I ripped the note off my door and threw it on the floor. My heart thudded in my chest and my hands shook as I tried to work my combination. On the third try I managed to get it unlocked, but just as I pulled the door open, a hand reached over my head and pushed it shut.
TUESDAY - AFTER SCHOOL
I didn’t ever look for them. I didn’t have to. They were just there. Lurking and spying from the tops of lockers and doorframes and other places people don’t ever think to look. They watched with those freaking taxidermized eyes, all the same, all green, and waited for someone to catch their attention. I probably should have been thankful that I never had, if nothing else.
I didn’t know what to call them. Watchers or my personal demons. Whatever they were, I was the lucky one who knew they were there.
I saw the note before she did. It stuck out of Lyla Nue’s locker looking all innocent and normal except for the way shadows smudged along its edges like it’d been dropped in a mud puddle. She wouldn’t see it that way. She’d see a white paper note, plain and simple, and probably think she knew who’d put it there.
For a second, I thought about snatching it. Of the mass of sheep hurrying around me, not one of them would give me trouble. They all worked so hard at avoiding me that I could probably steal five or six iPhones before anyone cared to notice. A note would be easy.
But it wouldn’t matter.
And then it was too late. I saw her come around the corner with two of her chirping friends at her side and that was it. The note was in her hand.
Guilt isn’t something I do, but I couldn’t stop thinking about Lyla and that damn note all night. In all of history, we’d shared a grand total of fourteen point two words and that wasn’t the sort of thing that was supposed to lay the groundwork for irritations like guilt and caring.
I shoved my ear buds down to my eardrums, cranked How to Destroy Angels, and drowned my face inside a feather pillow.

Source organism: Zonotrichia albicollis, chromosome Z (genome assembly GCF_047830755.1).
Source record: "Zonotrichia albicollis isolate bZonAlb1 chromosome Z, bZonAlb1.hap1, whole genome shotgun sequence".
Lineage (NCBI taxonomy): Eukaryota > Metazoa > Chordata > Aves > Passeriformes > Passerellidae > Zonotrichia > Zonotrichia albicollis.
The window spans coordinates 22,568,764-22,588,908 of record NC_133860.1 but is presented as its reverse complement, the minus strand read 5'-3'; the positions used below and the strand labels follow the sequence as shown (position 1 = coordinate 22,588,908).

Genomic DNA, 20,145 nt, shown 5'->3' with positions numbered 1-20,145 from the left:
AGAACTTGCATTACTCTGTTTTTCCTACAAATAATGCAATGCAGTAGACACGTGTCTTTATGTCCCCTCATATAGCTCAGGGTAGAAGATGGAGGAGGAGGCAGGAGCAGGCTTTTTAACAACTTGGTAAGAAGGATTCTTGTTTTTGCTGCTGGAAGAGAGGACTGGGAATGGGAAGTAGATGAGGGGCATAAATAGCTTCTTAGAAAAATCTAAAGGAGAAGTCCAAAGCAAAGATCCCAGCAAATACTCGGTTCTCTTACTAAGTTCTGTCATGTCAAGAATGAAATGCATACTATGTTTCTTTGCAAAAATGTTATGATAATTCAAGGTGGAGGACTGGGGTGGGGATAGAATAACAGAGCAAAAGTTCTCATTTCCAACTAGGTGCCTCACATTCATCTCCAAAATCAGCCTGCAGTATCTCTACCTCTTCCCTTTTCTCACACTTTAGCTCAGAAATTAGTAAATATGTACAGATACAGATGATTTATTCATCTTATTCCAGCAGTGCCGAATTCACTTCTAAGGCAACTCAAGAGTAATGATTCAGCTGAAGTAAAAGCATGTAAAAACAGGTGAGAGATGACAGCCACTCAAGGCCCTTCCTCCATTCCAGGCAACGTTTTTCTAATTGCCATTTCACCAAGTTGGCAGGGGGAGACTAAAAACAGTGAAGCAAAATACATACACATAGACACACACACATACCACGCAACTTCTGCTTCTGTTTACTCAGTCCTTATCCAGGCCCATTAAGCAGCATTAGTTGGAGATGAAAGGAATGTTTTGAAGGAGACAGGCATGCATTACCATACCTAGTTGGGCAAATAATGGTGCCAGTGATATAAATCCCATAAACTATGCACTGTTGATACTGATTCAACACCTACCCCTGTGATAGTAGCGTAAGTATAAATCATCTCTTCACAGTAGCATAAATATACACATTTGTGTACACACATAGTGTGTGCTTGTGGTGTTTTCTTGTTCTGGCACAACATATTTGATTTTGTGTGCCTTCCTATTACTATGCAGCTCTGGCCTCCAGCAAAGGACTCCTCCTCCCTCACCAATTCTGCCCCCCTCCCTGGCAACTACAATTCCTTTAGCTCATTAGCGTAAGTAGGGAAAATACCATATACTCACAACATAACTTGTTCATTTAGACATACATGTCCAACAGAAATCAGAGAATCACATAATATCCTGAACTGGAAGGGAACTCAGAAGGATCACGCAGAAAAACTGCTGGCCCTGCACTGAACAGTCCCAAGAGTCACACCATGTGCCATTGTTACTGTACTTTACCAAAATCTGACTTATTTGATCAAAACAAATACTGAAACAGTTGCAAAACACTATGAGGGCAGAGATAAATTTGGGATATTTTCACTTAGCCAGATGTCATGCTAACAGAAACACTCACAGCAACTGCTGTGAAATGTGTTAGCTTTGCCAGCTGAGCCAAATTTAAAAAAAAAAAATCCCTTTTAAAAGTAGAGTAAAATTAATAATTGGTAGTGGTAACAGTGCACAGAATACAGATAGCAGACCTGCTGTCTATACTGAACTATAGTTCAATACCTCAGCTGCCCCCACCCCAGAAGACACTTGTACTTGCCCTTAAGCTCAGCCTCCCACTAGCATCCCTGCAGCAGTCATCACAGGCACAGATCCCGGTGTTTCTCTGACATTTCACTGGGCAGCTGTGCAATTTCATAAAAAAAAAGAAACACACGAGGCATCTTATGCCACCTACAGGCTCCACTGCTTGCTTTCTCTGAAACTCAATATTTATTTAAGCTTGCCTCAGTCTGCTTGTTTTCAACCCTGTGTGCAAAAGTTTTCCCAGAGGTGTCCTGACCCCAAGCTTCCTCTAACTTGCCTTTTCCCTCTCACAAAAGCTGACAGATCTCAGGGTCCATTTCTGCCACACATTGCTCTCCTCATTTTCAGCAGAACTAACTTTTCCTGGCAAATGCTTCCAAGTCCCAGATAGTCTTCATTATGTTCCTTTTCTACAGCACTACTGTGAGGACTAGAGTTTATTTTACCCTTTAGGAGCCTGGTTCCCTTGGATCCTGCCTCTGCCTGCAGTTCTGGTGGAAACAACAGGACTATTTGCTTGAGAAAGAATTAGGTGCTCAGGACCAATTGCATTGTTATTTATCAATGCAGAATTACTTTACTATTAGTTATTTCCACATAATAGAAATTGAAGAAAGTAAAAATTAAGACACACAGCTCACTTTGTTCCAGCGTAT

WEDNESDAY – ENGLISH CLASS
Seeing the note on her desk encouraged the guilt I’d been unsuccessful in killing. It bubbled up inside me like I was a shaken soda and I sat in my desk and waited for her to arrive.
When she did, I thought that I’d never really looked at her before. She was pretty, but not in the plastic veneered, Paris Hilton way that most of the girls worked so hard for. Maybe because she’d always been surrounded by those girls, I’d assumed she was one and never looked twice. But Lyla was pretty in a simple, unbleached way. She wore make-up that didn’t look like finger paint and her nose was long and wide and commanded all of my attention. She probably hated it, but I thought it was striking and elegant.
She twisted in her seat and I caught her eyes. They were full of surprise and irritation and the sort of deep brown I associate with the perfect cup of coffee – with just a hint of cream to take the edge off. I expected her to turn away quickly, to rid herself of the mistake of making eye contact with the freak in the corner, but she didn’t.
I looked past her to the note, trying to decide if she knew yet that it wasn’t totally innocuous. But Mr. Lawrence took that moment to demonstrate his capacity for being a douche and she looked away.
WEDNESDAY – AFTER SCHOOL